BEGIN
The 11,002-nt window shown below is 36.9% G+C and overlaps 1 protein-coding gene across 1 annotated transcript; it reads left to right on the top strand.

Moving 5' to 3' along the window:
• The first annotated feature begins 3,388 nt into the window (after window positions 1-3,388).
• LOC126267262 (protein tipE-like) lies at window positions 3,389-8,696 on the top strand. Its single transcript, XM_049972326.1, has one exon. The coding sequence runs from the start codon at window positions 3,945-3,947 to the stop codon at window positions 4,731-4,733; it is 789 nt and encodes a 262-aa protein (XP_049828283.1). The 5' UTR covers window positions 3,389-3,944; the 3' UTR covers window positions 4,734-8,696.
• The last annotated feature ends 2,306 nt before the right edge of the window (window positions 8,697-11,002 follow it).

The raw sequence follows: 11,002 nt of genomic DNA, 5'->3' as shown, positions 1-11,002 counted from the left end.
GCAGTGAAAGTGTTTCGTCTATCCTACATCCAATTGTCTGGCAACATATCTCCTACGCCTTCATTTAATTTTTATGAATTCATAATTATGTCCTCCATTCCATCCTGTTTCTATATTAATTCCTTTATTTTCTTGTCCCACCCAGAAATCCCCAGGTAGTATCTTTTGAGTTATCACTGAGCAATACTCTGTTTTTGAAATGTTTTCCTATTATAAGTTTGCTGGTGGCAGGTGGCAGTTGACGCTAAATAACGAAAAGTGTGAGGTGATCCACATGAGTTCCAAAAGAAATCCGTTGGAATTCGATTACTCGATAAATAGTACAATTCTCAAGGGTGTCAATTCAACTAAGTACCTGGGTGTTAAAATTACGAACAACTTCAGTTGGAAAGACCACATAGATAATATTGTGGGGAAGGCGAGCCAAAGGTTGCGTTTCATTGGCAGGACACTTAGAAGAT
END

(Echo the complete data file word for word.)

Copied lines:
The 11,002-nt window shown below is 36.9% G+C and overlaps 1 protein-coding gene across 1 annotated transcript; it reads left to right on the top strand.

Moving 5' to 3' along the window:
• The first annotated feature begins 3,388 nt into the window (after window positions 1-3,388).
• LOC126267262 (protein tipE-like) lies at window positions 3,389-8,696 on the top strand. Its single transcript, XM_049972326.1, has one exon. The coding sequence runs from the start codon at window positions 3,945-3,947 to the stop codon at window positions 4,731-4,733; it is 789 nt and encodes a 262-aa protein (XP_049828283.1). The 5' UTR covers window positions 3,389-3,944; the 3' UTR covers window positions 4,734-8,696.
• The last annotated feature ends 2,306 nt before the right edge of the window (window positions 8,697-11,002 follow it).

The raw sequence follows: 11,002 nt of genomic DNA, 5'->3' as shown, positions 1-11,002 counted from the left end.
GCAGTGAAAGTGTTTCGTCTATCCTACATCCAATTGTCTGGCAACATATCTCCTACGCCTTCATTTAATTTTTATGAATTCATAATTATGTCCTCCATTCCATCCTGTTTCTATATTAATTCCTTTATTTTCTTGTCCCACCCAGAAATCCCCAGGTAGTATCTTTTGAGTTATCACTGAGCAATACTCTGTTTTTGAAATGTTTTCCTATTATAAGTTTGCTGGTGGCAGGTGGCAGTTGACGCTAAATAACGAAAAGTGTGAGGTGATCCACATGAGTTCCAAAAGAAATCCGTTGGAATTCGATTACTCGATAAATAGTACAATTCTCAAGGGTGTCAATTCAACTAAGTACCTGGGTGTTAAAATTACGAACAACTTCAGTTGGAAAGACCACATAGATAATATTGTGGGGAAGGCGAGCCAAAGGTTGCGTTTCATTGGCAGGACACTTAGAAGAT